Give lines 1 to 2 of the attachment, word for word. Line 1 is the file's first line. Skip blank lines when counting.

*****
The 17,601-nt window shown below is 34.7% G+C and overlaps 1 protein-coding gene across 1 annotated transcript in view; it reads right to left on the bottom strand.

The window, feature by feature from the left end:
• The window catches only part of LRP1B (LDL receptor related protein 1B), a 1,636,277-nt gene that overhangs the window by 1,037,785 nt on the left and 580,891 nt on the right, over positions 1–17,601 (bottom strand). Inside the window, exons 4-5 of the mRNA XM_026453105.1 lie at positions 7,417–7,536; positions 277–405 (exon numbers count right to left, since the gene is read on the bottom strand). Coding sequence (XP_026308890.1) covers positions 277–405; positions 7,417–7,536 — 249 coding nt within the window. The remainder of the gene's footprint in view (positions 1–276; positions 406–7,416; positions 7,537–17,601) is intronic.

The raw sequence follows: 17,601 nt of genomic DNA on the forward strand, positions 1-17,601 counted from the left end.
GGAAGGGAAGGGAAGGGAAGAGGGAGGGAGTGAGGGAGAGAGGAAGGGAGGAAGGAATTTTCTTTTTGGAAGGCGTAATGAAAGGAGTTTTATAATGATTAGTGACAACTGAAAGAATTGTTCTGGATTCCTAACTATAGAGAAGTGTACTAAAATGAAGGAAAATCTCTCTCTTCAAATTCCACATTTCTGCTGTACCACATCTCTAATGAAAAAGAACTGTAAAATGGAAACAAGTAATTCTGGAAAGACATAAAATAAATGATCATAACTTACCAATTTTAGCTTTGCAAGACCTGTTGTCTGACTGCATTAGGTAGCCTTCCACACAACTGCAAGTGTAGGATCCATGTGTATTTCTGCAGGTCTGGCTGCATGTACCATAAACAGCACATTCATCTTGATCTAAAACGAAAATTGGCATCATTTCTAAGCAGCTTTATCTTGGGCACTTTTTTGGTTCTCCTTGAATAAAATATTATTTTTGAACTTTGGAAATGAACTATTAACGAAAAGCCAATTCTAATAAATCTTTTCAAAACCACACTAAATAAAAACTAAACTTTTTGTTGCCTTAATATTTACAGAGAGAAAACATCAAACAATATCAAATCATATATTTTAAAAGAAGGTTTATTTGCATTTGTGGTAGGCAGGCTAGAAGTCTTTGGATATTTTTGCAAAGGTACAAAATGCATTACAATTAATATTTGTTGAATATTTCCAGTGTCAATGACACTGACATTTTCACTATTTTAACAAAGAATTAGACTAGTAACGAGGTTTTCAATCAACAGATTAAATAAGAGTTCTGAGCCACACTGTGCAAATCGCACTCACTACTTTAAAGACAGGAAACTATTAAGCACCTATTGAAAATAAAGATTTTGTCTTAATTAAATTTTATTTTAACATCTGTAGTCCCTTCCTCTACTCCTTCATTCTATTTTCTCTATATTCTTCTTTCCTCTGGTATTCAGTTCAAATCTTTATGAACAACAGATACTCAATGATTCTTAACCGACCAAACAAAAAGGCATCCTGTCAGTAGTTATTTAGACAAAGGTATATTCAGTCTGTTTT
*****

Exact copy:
The 17,601-nt window shown below is 34.7% G+C and overlaps 1 protein-coding gene across 1 annotated transcript in view; it reads right to left on the bottom strand.

The window, feature by feature from the left end: